The linkage groups on ECA3, ECA4, and ECA15 contained five in situ mapped markers, the one on ECA2 had four, whereas ECA1, ECA9, ECA10, ECA11, ECA19, and ECA22 had either two or three physically anchored markers. In most of these cases this allowed determining the orientation of the linkage group along the respective chromosomes. Data from chromosomes with more than one physical tag also allowed a rough analysis of the relationship between genetic and physical distances in the equine genome. Using the approach described in Ellegren et al. (1994), we analyzed this by measuring the physical distance between the most distant anchored markers within linkage groups, expressed as the relative proportion of the genome covered by these markers (measured with a ruler on the karyotype, from the midpoints of in situ assignments), and compared this with the recombinational distance between these markers. A minimum length of linkage groups to be considered was set to 20 cM. Six groups fulfilled these criteria and gave estimates of 0.70 cM/Mb (ASB12–ASB8 on ECA1), 0.50 (ASB17–ASB13 on ECA2), 0.54 (SGCV18–ASB23 on ECA3), 0.84 (ASB3–SGCV23 on ECA4), 0.73 (ASB6–ASB9 on ECA10), 0.60 (ASB15–HTG6 on ECA15), and 0.83 (I-12–ASB11 on ECA19), the mean being 0.68 cM/Mb ± 0.05 s.e.


This study constitutes the most comprehensive mapping effort so far for the horse genome to date, and is the first to present a preliminary male autosomal linkage map for this species. The number of genetically mapped markers, ∼100, far exceeds the sum of that included in earlier overviews (e.g., Sandberg and Andersson 1992) and recent linkage studies (Marklund et al. 1994; Breen et al. 1997; Godard et al. 1997). The majority of the markers genetically mapped in the present study thus represent new linkage assignments. Moreover, for most of the 18 autosomes tagged by linkage groups (i.e., ECA1, ECA2, ECA5, ECA6, ECA7, ECA9, ECA11, ECA13, ECA15, ECA16, ECA18, ECA19, ECA21, and ECA22), the present data either represent the first linkage groups assigned to these chromosomes, or the first to involve more than a single pair of markers.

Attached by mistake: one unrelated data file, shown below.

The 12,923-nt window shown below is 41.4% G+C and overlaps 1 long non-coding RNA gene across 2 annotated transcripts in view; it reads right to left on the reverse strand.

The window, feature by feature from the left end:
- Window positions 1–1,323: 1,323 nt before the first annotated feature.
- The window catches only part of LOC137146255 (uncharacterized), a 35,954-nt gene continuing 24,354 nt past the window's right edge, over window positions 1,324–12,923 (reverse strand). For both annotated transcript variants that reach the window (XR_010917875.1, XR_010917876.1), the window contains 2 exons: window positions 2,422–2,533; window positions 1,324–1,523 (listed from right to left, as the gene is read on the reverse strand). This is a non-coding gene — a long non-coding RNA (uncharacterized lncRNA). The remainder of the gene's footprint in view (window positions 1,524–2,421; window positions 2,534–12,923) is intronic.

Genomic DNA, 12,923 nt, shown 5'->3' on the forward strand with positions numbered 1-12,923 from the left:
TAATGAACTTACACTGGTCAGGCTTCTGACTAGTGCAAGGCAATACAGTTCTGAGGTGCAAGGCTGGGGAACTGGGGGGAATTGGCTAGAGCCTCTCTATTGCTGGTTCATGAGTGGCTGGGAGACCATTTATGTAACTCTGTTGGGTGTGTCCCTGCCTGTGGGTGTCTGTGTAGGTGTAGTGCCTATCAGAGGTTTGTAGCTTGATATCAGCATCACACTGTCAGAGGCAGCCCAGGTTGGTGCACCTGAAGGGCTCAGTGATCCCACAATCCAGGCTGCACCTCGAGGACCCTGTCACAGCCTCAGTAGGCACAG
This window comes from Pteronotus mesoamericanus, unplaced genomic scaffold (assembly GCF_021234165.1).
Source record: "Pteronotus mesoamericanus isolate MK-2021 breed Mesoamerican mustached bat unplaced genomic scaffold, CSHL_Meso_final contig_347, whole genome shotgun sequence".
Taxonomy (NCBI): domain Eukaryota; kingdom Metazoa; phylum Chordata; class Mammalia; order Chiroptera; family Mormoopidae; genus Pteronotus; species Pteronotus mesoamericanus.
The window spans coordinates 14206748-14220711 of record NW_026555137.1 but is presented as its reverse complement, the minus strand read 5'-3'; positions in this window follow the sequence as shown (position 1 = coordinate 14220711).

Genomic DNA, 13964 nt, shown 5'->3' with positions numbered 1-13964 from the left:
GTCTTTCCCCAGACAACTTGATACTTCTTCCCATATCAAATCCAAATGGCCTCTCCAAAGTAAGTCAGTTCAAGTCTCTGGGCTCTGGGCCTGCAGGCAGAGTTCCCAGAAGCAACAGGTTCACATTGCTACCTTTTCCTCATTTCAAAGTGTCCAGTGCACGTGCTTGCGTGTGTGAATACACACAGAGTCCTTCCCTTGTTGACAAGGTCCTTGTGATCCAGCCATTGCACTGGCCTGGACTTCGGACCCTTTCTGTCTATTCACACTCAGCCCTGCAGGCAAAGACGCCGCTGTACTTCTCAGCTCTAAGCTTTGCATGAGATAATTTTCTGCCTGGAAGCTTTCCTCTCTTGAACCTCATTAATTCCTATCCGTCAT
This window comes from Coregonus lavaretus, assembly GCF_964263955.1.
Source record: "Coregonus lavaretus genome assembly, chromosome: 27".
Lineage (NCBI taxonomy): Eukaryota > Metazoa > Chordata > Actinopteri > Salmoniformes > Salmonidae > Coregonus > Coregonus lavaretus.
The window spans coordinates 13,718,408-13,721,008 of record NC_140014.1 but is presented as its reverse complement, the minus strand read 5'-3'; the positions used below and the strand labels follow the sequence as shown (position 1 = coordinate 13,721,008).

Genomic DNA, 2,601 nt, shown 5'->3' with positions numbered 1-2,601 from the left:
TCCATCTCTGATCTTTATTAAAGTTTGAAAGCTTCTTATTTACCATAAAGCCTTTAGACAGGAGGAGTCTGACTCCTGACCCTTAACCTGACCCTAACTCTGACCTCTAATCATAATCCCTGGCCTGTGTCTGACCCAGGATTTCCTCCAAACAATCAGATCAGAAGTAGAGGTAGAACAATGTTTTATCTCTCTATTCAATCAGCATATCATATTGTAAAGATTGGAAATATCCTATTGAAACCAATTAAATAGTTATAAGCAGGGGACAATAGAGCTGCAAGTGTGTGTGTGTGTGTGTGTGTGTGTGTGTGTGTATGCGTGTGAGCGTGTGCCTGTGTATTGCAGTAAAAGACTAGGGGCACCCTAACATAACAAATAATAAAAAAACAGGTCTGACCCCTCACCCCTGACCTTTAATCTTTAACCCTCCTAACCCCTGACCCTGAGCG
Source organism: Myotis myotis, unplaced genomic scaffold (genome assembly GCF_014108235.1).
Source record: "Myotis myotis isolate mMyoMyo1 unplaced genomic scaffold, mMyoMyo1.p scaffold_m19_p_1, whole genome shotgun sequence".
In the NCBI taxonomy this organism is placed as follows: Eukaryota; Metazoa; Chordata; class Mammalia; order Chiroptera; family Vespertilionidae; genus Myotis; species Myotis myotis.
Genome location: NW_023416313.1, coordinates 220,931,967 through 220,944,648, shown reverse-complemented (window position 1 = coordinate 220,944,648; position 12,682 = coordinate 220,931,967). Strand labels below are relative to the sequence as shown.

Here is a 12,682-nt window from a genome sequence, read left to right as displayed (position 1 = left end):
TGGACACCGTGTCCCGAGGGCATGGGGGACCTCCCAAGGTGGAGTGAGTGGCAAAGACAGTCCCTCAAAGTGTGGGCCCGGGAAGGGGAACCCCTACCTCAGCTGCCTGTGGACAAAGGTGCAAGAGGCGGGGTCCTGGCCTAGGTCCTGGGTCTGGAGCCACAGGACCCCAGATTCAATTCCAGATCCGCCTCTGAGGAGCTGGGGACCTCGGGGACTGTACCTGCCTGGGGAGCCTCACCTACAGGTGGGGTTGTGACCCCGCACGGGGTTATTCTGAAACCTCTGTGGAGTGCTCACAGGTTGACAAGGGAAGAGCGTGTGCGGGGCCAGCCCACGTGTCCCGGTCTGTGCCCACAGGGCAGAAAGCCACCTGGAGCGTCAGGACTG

The total male map distance residing within linkage groups was 679 cM, and we estimate that the map covers well above 1500 cM when distances covered by end markers and by unlinked markers are taken into account. It is hard to deduce how large a fraction of the genome is thereby covered, notably because we do not know the total recombinational distance (genetic length) of the equine genome. Total, sex-average distances for other mammalian species range from ∼1600 cM (mouse; Davisson and Roderick 1989) to 3500 cM or even higher (human; Weissenbach et al. 1992). In at least some species the male recombination rate is considerably less than that in females (Morton 1991; Ellegren et al. 1994), but this might not be a ubiquitous phenomenon among mammals as suggested by data for cattle and sheep (Crawford et al. 1995; Barendse et al. 1997). The only clue to the genetic length of the equine genome comes from the analysis of meiotic chromosomes (Scott and Long 1980). The number of per cell chiasma in late diplotene or diakinesis among stallions was counted to 54.4 ± 1.8, which is comparable to that found in sheep (Chapman and Bruere 1977; Long 1978), but is higher than that in pig (Burt and Bell 1987), cattle, and goat (Logue 1977). The observed number of chiasma in horse would suggest a total male genetic distance of 2720 cM (whereas it would be 2000–2500 cM in pig, cattle, and goat). It is, however, difficult to properly assess genetic lengths from chiasma counts, and also differences between species, as such estimates depend on the precise meiotic stage at which cells are analyzed, something which may vary between studies. As a minimum estimate, it seems reasonable that our map covers at least 50% of the equine genome.